Remember my warning concerning compositing and that one may have to blur a strongly shrunk layer? Well, something similar had happened in the meantime. The increased local contrast of the PhotoLift layer, together with the high pass sharpening, had produced a trace of a halo around the man. Thus I copied the high pass layer, inverted it, masked it with black and painted in the mask with a small white brush along the man’s contours. Perfect. The halo was gone. If this wouldn’t have sufficed, I could have clipped a levels adjustment layer into the inverse sharpening, thereby increasing its effect.

Now we’re almost there. I added a vignette to accentuate the focus and finally sharpened the image in Lab and with an edge mask. A vignette is something that you see in many if not most of my images. It helps to direct the eye and it adds drama to the scene. Depending on the scene and the strength of the vignette, this can be quite some drama 🙂

So far the workflow was very reasonable and now comes the sin: I was not really impressed with the image, and I decided to remove the gully. Eeek! A pixel-bearing cleanup layer on top of all these adjustments! Ugly. But … I did it. I was too lazy to redo sharpening, blurring and high pass sharpening. It was late and it was only meant as an experiment, just to see how it would look like.

Well, it made a world of a difference. Suddenly the man perfectly worked as a focal point. I had not recognized it all the time but, as useful as the gully had been while compositing, as distracting it was now.

For your reference, this is the whole layer stack again, only the group with the neutral blur not expanded.

The title of this image is a line from the Song of the Day, “Take A Bow“, from Madonna’s 1994 album “Bedtime Stories”. Maybe that’s only me, but I can’t remember ever having seen a better music video. A marvelous piece of art. See it on YouTube.

Oh yes, two more things: I have done what I normally don’t ever do, I have changed an Image of the Day. I had been very unsatisfied with “539 – Heading For the Light“. Head over and compare for yourself.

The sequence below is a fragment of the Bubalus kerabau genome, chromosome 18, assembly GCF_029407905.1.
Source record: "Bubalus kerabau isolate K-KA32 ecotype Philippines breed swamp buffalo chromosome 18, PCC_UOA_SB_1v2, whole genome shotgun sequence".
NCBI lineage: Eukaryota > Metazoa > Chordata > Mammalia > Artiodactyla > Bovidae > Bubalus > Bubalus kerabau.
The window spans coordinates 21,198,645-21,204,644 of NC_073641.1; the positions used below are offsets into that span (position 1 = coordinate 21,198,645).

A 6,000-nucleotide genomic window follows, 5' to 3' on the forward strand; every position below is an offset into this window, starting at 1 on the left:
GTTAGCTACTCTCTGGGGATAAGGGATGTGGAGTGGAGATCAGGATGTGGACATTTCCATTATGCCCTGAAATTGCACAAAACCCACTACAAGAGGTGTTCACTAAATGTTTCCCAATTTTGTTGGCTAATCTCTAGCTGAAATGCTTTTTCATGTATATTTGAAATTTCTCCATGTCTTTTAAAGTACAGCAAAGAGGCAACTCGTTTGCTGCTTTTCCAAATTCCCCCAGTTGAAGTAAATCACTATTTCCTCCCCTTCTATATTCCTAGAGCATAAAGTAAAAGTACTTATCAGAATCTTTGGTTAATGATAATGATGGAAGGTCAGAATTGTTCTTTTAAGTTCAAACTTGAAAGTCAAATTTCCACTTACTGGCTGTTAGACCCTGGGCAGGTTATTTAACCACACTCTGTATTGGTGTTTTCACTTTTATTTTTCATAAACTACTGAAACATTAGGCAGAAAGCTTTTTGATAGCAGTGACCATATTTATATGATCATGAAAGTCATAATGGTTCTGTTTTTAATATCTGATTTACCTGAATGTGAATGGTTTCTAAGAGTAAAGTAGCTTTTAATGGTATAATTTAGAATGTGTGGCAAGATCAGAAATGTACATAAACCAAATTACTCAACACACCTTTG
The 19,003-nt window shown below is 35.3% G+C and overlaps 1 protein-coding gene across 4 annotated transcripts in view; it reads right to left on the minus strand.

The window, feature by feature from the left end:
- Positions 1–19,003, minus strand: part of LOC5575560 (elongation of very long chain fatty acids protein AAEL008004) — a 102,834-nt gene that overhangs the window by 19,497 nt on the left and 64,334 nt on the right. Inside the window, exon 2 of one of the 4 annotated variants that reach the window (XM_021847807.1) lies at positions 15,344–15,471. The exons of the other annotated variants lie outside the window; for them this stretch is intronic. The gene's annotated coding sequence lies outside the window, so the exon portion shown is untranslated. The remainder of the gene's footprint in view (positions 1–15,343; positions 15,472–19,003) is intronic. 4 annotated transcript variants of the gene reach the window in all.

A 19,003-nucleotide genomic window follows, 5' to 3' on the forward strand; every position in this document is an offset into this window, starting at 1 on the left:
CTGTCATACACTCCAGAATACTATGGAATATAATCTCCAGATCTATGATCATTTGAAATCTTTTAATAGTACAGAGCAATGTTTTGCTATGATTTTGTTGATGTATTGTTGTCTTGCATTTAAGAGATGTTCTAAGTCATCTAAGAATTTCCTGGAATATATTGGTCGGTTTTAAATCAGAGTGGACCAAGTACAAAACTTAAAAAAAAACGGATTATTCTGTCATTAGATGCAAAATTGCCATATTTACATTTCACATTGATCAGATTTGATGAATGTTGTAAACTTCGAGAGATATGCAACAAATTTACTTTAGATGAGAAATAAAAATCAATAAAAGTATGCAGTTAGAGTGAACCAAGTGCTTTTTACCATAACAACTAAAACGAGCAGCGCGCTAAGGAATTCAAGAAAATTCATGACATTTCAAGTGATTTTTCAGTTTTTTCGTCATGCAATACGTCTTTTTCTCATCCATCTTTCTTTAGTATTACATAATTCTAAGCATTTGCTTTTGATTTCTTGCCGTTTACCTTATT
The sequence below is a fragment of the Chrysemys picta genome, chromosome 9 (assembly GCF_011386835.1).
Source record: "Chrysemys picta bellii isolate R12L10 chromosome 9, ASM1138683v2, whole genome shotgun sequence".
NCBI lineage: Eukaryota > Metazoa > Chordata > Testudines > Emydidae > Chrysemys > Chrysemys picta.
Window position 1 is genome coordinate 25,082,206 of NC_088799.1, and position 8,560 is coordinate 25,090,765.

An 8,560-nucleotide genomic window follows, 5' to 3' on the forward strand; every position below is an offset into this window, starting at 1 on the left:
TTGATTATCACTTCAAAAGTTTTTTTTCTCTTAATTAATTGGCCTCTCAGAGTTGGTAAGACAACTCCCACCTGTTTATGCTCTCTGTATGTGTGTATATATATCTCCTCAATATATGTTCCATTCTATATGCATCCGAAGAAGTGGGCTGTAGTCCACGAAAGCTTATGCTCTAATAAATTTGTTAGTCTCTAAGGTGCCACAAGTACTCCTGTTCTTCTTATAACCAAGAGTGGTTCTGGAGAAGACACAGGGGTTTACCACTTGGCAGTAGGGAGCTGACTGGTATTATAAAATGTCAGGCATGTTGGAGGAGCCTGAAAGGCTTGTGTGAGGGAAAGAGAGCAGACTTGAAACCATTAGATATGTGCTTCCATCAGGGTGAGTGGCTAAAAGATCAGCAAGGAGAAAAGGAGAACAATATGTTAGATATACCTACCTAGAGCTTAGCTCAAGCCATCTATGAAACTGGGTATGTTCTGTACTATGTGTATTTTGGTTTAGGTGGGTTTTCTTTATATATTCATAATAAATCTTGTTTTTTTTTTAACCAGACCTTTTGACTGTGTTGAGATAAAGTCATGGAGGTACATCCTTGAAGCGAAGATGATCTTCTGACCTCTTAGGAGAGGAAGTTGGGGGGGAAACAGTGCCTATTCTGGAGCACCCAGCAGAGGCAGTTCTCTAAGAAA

The other thing is this image. I made it shortly before the Image of the Day, not far away, and it is another 16 layer job, but that would be a different story.

511 – Gasoline Alley

How many layers have your Photoshop files? And what are the things that you routinely do to your images? And why are you doing them? Let’s have a look at one image of mine, shall we?

This particular place is a place that I pass by very often. It’s on my way from home to the Underground. I always wanted to take an image of this old pump, because it looks so … old, so out of time and place. Unfortunately there are only two reasons for me to take the Underground: I am either in a terrible hurry, or it rains. Both are not exactly ideal conditions for taking photographs. Yesterday morning it did neither rain nor was I in a hurry, I was only so packed, that I decided not to walk to work.

I made three shots, kneeling on the sidewalk, and this is the one that I finally used. Let’s have a quick look at what came out of the camera.

The most obvious difference is the sign on the wall. It is red, which would not be a bad complement to the other vivid color green, but it is extremely high contrast, in an awkward place composition-wise, and it is very modern, compared to the pump. Was that enough reason to throw it out and divert from the path of photographic truth?